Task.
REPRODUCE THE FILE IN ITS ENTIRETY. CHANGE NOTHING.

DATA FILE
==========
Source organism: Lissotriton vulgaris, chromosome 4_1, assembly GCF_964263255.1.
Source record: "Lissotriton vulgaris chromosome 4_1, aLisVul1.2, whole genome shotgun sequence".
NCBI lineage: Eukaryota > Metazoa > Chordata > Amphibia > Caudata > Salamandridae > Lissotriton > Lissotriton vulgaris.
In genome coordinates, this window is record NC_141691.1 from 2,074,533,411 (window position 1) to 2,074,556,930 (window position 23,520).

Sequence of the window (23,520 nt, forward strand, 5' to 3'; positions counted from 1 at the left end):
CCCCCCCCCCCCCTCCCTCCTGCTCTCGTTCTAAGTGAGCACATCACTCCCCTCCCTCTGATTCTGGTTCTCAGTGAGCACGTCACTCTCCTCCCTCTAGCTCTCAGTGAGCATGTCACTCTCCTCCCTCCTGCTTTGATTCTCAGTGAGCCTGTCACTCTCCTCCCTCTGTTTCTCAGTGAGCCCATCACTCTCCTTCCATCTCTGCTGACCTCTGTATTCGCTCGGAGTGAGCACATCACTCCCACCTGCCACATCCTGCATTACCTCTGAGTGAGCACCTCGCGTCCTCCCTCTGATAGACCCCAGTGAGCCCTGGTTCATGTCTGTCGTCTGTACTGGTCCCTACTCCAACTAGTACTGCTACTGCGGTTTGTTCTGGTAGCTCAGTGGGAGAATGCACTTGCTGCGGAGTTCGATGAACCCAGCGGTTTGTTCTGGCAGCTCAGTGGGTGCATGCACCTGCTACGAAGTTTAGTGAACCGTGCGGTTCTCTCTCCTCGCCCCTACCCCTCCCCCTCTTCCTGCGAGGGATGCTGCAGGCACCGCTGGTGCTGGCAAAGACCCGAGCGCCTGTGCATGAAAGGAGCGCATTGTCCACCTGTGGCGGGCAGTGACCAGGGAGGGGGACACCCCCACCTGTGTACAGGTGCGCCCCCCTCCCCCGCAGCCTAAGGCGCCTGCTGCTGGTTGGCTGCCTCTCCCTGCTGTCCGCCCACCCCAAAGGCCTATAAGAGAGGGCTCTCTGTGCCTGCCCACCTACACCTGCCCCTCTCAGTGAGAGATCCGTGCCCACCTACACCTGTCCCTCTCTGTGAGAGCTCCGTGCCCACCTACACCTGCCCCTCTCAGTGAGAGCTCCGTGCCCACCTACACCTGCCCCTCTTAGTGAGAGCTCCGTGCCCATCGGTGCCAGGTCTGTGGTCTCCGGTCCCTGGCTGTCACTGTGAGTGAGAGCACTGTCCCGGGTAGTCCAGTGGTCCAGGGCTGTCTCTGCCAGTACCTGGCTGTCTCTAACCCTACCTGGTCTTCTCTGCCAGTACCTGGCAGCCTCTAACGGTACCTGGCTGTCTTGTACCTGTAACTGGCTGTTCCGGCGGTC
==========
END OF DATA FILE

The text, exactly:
Source organism: Lissotriton vulgaris, chromosome 4_1, assembly GCF_964263255.1.
Source record: "Lissotriton vulgaris chromosome 4_1, aLisVul1.2, whole genome shotgun sequence".
NCBI lineage: Eukaryota > Metazoa > Chordata > Amphibia > Caudata > Salamandridae > Lissotriton > Lissotriton vulgaris.
In genome coordinates, this window is record NC_141691.1 from 2,074,533,411 (window position 1) to 2,074,556,930 (window position 23,520).

Sequence of the window (23,520 nt, forward strand, 5' to 3'; positions counted from 1 at the left end):
CCCCCCCCCCCCCTCCCTCCTGCTCTCGTTCTAAGTGAGCACATCACTCCCCTCCCTCTGATTCTGGTTCTCAGTGAGCACGTCACTCTCCTCCCTCTAGCTCTCAGTGAGCATGTCACTCTCCTCCCTCCTGCTTTGATTCTCAGTGAGCCTGTCACTCTCCTCCCTCTGTTTCTCAGTGAGCCCATCACTCTCCTTCCATCTCTGCTGACCTCTGTATTCGCTCGGAGTGAGCACATCACTCCCACCTGCCACATCCTGCATTACCTCTGAGTGAGCACCTCGCGTCCTCCCTCTGATAGACCCCAGTGAGCCCTGGTTCATGTCTGTCGTCTGTACTGGTCCCTACTCCAACTAGTACTGCTACTGCGGTTTGTTCTGGTAGCTCAGTGGGAGAATGCACTTGCTGCGGAGTTCGATGAACCCAGCGGTTTGTTCTGGCAGCTCAGTGGGTGCATGCACCTGCTACGAAGTTTAGTGAACCGTGCGGTTCTCTCTCCTCGCCCCTACCCCTCCCCCTCTTCCTGCGAGGGATGCTGCAGGCACCGCTGGTGCTGGCAAAGACCCGAGCGCCTGTGCATGAAAGGAGCGCATTGTCCACCTGTGGCGGGCAGTGACCAGGGAGGGGGACACCCCCACCTGTGTACAGGTGCGCCCCCCTCCCCCGCAGCCTAAGGCGCCTGCTGCTGGTTGGCTGCCTCTCCCTGCTGTCCGCCCACCCCAAAGGCCTATAAGAGAGGGCTCTCTGTGCCTGCCCACCTACACCTGCCCCTCTCAGTGAGAGATCCGTGCCCACCTACACCTGTCCCTCTCTGTGAGAGCTCCGTGCCCACCTACACCTGCCCCTCTCAGTGAGAGCTCCGTGCCCACCTACACCTGCCCCTCTTAGTGAGAGCTCCGTGCCCATCGGTGCCAGGTCTGTGGTCTCCGGTCCCTGGCTGTCACTGTGAGTGAGAGCACTGTCCCGGGTAGTCCAGTGGTCCAGGGCTGTCTCTGCCAGTACCTGGCTGTCTCTAACCCTACCTGGTCTTCTCTGCCAGTACCTGGCAGCCTCTAACGGTACCTGGCTGTCTTGTACCTGTAACTGGCTGTTCCGGCGGTC